I’m shaking things up this year! Thanksgiving has always been a time for us to buck tradition a bit. For many years as young marrieds, we avoided the “whose family will we visit this year” dilemma by packing up our own growing family and going camping for Thanksgiving. Although the food was traditional fare, we cooked an entire Thanksgiving dinner on a campsite. As years passed, I evolved into the default hostess for almost all major family celebrations, including Thanksgiving. And although I usually experiment with the menu a little, the food is still pretty predictable.
Bored with the prospect of all that work for the same old thing, for just a brief moment or two I flirted with the idea of going out for Thanksgiving dinner. I just wasn’t looking forward to the usual turkey and the same old side dishes. There’s nothing wrong with the traditional bird, it just doesn’t excite me. But why go out and still eat the same old stuff? Besides, I got a lot of flack from the kids when they got a mere whiff of “mom’s not cooking??” They promised to help cook so it was quickly on to an inspired Plan B.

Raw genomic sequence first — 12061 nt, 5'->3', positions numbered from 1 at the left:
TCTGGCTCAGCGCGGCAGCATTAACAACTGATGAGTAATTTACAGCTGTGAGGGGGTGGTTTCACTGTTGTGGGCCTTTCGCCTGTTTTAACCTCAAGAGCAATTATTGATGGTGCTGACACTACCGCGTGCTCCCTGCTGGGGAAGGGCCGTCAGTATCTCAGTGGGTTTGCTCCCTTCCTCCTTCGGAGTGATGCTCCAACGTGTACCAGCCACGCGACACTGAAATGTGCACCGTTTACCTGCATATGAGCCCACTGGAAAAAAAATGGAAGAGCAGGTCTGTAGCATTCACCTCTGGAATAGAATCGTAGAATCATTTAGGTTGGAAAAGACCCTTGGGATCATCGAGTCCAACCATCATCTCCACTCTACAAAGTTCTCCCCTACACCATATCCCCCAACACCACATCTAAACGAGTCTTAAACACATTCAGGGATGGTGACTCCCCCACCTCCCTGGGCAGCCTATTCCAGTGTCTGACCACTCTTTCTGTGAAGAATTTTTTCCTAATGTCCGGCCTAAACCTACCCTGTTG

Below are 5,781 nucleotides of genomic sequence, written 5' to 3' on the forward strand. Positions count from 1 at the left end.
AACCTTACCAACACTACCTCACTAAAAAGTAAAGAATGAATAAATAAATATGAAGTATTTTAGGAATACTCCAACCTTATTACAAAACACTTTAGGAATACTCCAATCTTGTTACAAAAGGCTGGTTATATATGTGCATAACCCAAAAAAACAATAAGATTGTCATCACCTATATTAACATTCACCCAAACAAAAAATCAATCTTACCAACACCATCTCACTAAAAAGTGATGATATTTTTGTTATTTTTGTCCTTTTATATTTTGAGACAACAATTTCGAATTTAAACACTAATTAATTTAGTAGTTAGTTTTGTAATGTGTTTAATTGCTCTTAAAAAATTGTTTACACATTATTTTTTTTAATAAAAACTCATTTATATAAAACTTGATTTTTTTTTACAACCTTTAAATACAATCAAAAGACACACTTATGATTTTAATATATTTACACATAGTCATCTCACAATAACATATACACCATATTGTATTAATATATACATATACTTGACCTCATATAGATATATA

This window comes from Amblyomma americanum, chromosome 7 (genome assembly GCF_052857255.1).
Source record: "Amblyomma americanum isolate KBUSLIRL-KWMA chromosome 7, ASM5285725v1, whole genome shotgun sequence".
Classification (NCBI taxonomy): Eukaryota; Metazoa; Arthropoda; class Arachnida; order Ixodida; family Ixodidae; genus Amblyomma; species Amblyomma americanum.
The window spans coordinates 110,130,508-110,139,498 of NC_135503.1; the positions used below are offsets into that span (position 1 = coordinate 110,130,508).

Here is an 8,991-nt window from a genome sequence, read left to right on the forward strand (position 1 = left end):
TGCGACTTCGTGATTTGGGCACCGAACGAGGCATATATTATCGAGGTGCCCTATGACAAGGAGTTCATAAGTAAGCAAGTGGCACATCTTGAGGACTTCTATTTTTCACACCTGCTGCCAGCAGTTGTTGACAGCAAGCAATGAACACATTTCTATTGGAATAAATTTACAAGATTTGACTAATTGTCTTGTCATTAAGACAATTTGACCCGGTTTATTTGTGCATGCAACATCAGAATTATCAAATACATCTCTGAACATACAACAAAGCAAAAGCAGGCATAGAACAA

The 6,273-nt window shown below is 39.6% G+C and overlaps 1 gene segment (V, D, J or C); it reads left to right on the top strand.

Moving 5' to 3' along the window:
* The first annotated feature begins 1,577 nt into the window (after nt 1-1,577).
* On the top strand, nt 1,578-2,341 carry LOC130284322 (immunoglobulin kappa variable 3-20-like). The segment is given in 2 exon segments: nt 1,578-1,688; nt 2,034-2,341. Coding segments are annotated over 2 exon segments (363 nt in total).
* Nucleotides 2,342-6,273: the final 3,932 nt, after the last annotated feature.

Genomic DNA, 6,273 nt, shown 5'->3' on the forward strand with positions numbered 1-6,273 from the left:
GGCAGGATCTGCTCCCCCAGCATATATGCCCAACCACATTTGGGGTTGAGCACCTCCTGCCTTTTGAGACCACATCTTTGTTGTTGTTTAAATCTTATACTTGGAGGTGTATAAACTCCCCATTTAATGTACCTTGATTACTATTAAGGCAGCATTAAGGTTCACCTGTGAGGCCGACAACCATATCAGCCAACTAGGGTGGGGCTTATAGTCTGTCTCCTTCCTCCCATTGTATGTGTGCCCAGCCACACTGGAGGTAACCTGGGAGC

Where’s the law that says Thanksgiving MUST include turkey? Sure, it’s tradition but what’s the point in carrying on a tradition no one is crazy about to begin with? I’ve been looking for a reason to do a standing rib roast and this seems like the perfect opportunity. I still got a little resistance from a kid or two. “What? No turkey? It can’t be Thanksgiving without turkey!” So I issued an ultimatum. Choose your tradition. You can have turkey for Thanksgiving or Italian for Christmas, but I’m doing a rib roast on one of those occasions. It took him about half a second to decide he wasn’t giving up sausage, meatballs and lasagna on Christmas.
The roast is the centerpiece, with a variety of fresh vegetable side dishes to suit a variety of palates. The bread pudding will make a tasty stand-in for dressing, although one kid might make a batch of dressing for tradition’s sake. Pretty (and easy) Hasselback potatoes are a lot less boring than plain old mashed. The carrots might lose the lavender as they gain a little honey. The mix of tried-and-true and new recipes will make cooking pretty easy.
Next year we might go back to Turkey and Dressing. But then again, this might be a big enough hit that it sticks around to become a new tradition.
Standing Rib Roast
Red Wine Gravy
Sourdough Sage Bread Pudding
Pumpkin Spice Cake topped with Whipped Cream and Ginger Pear Preserves